- to attract to or cause to usually esp to cause to approach adhere or combine or to trigger to resist divulsion split or decomposition
- be attractive to
- direct toward it self or oneself in the form of some psychological energy or actual attributes
- exert a force on (a body) causing it to approach or prevent it from going away
- to-draw to, or cause to will; esp. to cause to method, adhere, or combine; or even to trigger to withstand divulsion, split, or decomposition.
- To draw by influence of a moral or psychological type; to engage or fix, whilst the brain, attention, etc.; to invite or allure; because, to attract admirers.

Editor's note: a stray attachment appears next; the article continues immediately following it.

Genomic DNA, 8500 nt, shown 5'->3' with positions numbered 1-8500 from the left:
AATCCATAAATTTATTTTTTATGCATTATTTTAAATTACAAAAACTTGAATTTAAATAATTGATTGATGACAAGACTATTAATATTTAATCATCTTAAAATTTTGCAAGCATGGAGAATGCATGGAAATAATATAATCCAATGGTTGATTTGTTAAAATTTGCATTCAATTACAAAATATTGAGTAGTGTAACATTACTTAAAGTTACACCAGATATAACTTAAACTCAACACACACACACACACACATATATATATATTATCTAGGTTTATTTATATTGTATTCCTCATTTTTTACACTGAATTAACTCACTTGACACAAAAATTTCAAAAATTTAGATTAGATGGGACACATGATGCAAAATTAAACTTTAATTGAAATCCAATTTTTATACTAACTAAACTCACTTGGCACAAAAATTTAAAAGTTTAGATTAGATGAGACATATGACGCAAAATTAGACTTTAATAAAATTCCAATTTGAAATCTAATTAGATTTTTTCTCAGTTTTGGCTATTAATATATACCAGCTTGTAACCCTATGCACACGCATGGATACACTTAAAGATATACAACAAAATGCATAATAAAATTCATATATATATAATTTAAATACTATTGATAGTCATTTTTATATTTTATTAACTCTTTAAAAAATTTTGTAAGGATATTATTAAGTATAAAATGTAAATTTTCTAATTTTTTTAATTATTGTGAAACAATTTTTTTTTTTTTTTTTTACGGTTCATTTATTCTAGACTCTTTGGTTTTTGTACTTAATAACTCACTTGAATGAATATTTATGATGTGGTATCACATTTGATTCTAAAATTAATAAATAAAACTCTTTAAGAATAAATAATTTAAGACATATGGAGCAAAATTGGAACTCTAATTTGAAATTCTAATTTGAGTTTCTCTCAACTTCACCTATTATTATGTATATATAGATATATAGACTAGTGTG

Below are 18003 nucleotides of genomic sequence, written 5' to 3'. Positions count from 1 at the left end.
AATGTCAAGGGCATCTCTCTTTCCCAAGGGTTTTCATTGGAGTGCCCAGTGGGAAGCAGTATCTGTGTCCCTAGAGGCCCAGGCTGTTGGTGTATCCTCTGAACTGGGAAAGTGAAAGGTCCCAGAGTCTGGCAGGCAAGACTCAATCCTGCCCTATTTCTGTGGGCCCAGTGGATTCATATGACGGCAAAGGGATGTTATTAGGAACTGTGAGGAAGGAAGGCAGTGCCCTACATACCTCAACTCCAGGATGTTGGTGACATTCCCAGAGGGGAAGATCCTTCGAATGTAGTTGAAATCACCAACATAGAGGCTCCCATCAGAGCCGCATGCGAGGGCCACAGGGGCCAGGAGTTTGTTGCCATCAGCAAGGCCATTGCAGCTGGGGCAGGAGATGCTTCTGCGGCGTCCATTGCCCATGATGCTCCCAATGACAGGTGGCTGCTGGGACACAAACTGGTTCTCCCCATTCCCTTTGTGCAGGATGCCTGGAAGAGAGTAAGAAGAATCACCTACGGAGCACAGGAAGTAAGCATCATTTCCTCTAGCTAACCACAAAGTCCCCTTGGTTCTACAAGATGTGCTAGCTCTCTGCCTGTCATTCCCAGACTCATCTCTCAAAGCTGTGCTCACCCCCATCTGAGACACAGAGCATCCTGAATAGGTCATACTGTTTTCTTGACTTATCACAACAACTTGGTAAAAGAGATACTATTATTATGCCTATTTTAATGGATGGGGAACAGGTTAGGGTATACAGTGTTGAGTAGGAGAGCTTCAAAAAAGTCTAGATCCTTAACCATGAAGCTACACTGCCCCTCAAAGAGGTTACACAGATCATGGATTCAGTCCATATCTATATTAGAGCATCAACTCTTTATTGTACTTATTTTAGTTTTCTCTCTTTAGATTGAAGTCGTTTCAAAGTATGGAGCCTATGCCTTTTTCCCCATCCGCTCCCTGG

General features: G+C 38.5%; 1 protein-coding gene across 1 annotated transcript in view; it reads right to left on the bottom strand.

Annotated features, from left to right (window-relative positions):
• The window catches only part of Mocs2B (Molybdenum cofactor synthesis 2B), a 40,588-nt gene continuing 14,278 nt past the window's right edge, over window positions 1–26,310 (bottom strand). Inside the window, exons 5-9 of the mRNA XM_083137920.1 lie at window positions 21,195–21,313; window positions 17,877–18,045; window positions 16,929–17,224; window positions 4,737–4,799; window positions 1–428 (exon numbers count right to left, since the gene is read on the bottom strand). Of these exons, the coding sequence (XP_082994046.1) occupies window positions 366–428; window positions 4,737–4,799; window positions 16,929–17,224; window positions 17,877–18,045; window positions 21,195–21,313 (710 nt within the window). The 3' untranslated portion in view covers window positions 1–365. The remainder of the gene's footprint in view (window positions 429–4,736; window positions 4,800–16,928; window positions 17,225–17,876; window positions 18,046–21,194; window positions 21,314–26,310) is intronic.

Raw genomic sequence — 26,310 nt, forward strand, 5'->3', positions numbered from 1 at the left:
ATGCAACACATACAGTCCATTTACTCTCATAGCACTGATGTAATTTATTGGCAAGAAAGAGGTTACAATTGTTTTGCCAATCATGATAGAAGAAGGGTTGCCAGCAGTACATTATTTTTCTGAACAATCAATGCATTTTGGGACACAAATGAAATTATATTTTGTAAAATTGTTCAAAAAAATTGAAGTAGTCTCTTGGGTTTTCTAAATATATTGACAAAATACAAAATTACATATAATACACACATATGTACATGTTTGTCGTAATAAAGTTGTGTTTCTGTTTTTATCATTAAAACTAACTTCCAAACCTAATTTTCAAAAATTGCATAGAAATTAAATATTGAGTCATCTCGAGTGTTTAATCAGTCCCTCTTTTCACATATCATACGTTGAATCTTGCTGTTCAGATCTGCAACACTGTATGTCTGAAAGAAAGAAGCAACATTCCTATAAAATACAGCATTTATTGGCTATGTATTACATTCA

early 15c., from Latin attractus, previous participle of attrahere "to draw, pull; to entice," from ad- "to" (see ad-) + trahere "draw" (see system (n.1)). Initially a health term for the human body's tendency to take in fluids, nutrition, etc., or for a poultice therapy to "draw on" diseased matter (1560s). Regarding the capability of individuals or pets to-draw other people in their mind, its attested from 1560s; of physical forces (magnetism, etc.), from c.1600 (suggested in destination). Associated: Attracted; attracting.
(v. t.) To draw to, or cause to will; esp. resulting in to approach, adhere, or combine; or even to cause to resist divulsion, separation, or decomposition.
- (v. t.) To draw by influence of a moral or mental type; to interact or fix, while the head, interest, etc.; to ask or allure; because, to entice admirers.
- (letter.) Attraction.
The flowers contain honey, and attract flies, short-lipped bees or other small insects by the agency of which pollination is effected.